Back o’ the Town Lane, Ince Blundell, Liverpool 38
An estate church in Quattrocento Italianate style by J. J. Scoles, built for the Blundell family and linked to the service wing of Ince Blundell Hall. The church has a magnificent painted interior by the Craces, with an altarpiece and panel paintings by Gebhard Flatz.
The Blundell family became established in the Liverpool area in the fourteenth century. They remained loyal Catholics throughout penal times. A new house was built in about 1720 by Robert Blundell on the site of a previous house, and was completed after 1761 by Henry Blundell. Henry also enclosed the park, built two entrance gateways, built the Garden Temple and the Pantheon, the latter to house his important collection of antique classical sculpture. With the end of the male line, Thomas Weld inherited the estate in 1837. He extended the house, employing Messrs Crace on the internal redecoration. He also employed J. J. Scoles to build a new chapel in 1858-60. The first chapel had been on the first floor of the house at the end of the service range, roughly in the same location as the gallery of the present building. Amongst the priests serving in the old chapel was Blessed Dominic Barberi, who received John Henry Newman into the Catholic Church.
The Italianate style of the present building displays the client’s classical sympathies; for Scoles it was a reversion to his classical beginnings (seen for example in the chapel at Prior Park, Bath, 1844) from the Gothic he had embraced in the 1850s (as seen at St Francis Xavier, Everton and Our Lady, Lydiate). From its opening the chapel served both as a private chapel and a public place of worship. Towards the end of the Weld-Blundell era it was loaned to the Archdiocese at a peppercorn rent. At the end of the 1950s the estate was put up for sale, and the contents sold (Henry Blundell’s sculpture collection going to the Liverpool Corporation). At that point the chapel was given to the Archdiocese. The house was purchased by the Canonesses of St Augustine, previously based at Park House, Waterloo, who established the nursing home that continues to this day.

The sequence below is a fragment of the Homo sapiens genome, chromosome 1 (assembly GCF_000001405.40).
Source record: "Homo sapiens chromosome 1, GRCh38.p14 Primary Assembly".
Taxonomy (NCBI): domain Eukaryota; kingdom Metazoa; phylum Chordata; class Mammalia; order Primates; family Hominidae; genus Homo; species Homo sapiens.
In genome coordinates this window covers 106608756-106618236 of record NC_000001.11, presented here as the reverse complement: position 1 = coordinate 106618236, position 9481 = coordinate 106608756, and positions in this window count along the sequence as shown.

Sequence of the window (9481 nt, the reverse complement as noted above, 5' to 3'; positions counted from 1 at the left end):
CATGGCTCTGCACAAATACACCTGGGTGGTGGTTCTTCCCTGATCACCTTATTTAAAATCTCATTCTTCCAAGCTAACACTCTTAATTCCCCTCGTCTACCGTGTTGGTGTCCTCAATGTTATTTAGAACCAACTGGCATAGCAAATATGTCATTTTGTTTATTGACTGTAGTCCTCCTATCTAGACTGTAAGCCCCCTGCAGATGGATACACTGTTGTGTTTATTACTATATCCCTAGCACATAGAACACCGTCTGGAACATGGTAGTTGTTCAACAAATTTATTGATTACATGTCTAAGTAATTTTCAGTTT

See list description, below. The description of the interior is brief, and can be augmented as follows:
Chapel serving as parish church. 1858. By J.J. Scoles, interior decoration probably by Crace. Brick with stone dressings, slate roof. West facade of 2 storeys. Stone base, 1st floor sill band and top pediment with cross. 1:2:1 round-headed windows, the central pair in break forward. Upper window of 2 round-headed lights and roundel under round arch; foliage in tympanum. Flanking niches under cornices. An enclosed porch with octagonal turret to left. Rest of exterior plain, with round-headed windows.
Interior: 5-bay nave has coffered ceiling and west gallery on Doric columns and with balustrade. High windows with rich cornice/sill course. Round apse with tunnel vault. Interior painting in arabesque style similar to that in Hall. (q.v.)
Listing NGR: SD3267903021
Architect: J. J. Scoles
Original Date: 1858
Conservation Area: No
Listed Grade: Grade II*